It seems likely that early humans lived in a very dangerous environment, and had to be violent, aggressive, wily and deeply competitive as a way of compensating for their relatively small stature, just to survive. Any that lacked these qualities probably didn’t last long enough to produce children. Understanding why this way of responding to the world evolved at an early stage in our development helps explain the violent history of humanity, as well as the continuing aggressive behaviour of many men today.
It was probably men who needed to be the main perpetrators of violence in their role as providers, and in competition with other men and animals for scarce resources — as well as being protectors of their tribes and families. Even psychopaths apparently had their place as members of the community who were ruthless and without fear, and who may have inadvertently brought an element of safety to fellow tribe members, if their only interest was in self-preservation and status.
Those who didn’t have sufficient capacity for aggression sought the protection of those who did, and deferred to them, or formed alliances with others so they could exert power collectively over anyone who threatened to take away the resources they needed, and would try to kill and fight off anyone who tried. In other words, we respected violence at a deep level as the source of our continued existence. We still celebrate violence the best way to achieving our aims – in our readiness to wage war for example, or in our appreciation of the more ritualized violence of sport. And we seem unable to control the way we instinctively resort to violence when we feel humiliated or threatened in any way, in conflict with those who hold different beliefs than ours and even in our intimate relationships.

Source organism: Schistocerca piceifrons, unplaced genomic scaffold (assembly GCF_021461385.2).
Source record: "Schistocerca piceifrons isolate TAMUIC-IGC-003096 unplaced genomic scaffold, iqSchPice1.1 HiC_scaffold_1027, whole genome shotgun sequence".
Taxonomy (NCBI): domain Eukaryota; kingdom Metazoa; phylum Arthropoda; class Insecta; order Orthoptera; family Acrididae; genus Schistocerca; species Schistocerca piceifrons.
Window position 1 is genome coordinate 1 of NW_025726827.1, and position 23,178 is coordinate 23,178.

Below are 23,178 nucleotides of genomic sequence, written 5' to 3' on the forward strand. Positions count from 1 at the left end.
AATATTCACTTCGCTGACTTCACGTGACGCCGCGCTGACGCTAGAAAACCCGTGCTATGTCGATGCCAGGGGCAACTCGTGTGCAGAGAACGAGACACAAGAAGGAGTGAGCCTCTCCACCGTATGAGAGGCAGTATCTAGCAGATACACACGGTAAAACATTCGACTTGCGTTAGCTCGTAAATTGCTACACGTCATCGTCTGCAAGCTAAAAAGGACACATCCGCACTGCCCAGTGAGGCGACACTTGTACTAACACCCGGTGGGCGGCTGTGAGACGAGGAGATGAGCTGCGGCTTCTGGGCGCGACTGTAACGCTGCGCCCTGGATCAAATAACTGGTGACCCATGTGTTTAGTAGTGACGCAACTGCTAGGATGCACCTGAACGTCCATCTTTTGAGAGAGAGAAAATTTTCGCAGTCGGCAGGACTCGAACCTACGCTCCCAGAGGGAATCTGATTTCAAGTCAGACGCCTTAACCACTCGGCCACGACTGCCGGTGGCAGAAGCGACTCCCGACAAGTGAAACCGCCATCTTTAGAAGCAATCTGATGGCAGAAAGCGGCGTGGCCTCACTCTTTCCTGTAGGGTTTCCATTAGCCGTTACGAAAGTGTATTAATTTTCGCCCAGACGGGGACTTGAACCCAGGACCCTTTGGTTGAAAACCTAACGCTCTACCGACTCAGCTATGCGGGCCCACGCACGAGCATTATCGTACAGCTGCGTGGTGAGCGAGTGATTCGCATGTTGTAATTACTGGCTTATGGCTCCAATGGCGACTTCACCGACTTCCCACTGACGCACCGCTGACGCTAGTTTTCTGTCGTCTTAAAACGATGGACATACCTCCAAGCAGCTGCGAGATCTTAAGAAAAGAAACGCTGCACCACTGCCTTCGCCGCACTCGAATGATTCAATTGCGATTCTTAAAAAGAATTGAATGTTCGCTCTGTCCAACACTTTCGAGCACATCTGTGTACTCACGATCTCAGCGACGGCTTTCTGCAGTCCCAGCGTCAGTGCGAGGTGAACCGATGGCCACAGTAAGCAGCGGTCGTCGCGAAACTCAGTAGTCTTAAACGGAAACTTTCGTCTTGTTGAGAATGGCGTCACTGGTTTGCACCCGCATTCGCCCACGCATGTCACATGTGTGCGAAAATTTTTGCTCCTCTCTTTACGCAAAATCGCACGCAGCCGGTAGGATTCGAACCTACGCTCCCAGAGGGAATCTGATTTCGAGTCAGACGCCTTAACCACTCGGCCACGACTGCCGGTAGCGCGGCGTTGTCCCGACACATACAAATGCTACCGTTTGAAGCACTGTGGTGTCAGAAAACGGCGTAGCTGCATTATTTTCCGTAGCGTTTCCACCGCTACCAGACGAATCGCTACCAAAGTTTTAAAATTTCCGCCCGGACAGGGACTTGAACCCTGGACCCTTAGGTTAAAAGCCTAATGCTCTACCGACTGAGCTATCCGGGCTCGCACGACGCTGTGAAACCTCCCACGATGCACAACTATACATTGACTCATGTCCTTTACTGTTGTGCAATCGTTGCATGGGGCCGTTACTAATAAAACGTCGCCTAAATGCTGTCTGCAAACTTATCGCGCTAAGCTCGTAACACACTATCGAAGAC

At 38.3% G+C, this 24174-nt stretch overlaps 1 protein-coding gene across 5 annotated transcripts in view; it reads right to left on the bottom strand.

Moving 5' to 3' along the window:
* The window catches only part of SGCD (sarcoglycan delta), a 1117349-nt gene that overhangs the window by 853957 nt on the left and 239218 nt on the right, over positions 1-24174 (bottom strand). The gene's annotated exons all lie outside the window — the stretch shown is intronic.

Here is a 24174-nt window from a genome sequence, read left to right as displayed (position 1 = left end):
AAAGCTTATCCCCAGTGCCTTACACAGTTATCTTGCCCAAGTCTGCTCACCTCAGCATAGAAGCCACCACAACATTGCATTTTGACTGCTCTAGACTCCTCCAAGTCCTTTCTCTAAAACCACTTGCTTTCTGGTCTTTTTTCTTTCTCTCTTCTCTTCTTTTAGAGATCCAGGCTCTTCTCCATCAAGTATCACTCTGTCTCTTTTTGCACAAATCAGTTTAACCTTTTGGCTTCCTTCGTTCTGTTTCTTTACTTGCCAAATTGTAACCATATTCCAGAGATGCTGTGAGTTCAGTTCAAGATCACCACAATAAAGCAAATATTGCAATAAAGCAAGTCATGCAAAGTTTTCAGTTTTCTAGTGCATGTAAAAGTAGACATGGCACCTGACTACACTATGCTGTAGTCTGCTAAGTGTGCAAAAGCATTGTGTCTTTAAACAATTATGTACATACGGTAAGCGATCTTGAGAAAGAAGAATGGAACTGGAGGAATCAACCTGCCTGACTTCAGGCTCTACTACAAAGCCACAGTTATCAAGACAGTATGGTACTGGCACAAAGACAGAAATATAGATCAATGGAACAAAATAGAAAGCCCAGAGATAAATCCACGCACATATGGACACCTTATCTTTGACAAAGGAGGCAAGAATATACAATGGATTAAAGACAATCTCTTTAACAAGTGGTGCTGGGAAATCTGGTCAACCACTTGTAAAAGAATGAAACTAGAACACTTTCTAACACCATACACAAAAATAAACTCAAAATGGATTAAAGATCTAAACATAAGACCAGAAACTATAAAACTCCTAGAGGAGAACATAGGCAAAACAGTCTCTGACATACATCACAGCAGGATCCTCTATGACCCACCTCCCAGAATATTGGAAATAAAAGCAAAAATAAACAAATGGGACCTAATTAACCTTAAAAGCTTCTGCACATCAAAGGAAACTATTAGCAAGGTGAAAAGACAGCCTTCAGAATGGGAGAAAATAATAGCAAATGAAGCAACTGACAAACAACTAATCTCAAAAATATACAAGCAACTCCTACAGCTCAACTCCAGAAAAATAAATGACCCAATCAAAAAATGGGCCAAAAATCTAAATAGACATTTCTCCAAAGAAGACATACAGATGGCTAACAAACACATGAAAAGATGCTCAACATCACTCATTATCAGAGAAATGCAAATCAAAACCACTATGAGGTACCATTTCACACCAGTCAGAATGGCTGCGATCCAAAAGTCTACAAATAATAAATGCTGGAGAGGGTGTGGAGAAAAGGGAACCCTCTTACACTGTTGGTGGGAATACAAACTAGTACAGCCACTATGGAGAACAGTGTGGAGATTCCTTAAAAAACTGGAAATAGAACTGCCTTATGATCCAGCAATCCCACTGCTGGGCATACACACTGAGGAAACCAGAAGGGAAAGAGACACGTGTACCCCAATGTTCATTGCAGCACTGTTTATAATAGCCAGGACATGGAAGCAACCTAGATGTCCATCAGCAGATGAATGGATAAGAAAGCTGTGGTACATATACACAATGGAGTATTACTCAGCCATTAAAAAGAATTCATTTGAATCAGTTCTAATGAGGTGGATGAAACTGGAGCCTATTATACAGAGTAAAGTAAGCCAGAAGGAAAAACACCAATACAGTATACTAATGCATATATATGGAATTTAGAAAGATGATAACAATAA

But violence is no longer an effective way for us to protect tribe members and ourselves, or for advancing our interests in any way. This male drive to have power over others has become so self-destructive it feels that from this point we will either develop a more collaborative ‘feminine’ culture, or we will kill each other off. No wonder so many of our visions of the future represented in books and films are dystopian nightmares; because we know at some level where our current alliance with violence is inexorably leading us.
Such instinctive and deeply rooted traits are obviously hard for us to change – even when it’s clear that they are not ‘fit for purpose.’ And when we judge the male violence of the past as being only ‘bad’, something we should feel ashamed of, it creates a sense of guilt which put us on the defensive and into the kind of reactive mode that blocks our ability to evolve in the ways which will be good for us, good for our families and good for the planet.
When we feel under threat we instinctively dig our heels in and go to ground, which is exactly the opposite of the mindset that’s needed now — one which is open to new ideas, and courageous enough to adopt them. So we need to understand and forgive ourselves for the violence of the past, in order to be able to redefine masculinity in a way that will be constructive and courageous in building the new kind of future we want — working more closely with women to create a ‘kinder’ more collaborative culture, at the same time as recognising the feminine in all its manifestations as the basis for the new world of mutual tolerance and appreciation that we need if we are to survive this next stage in human evolution.
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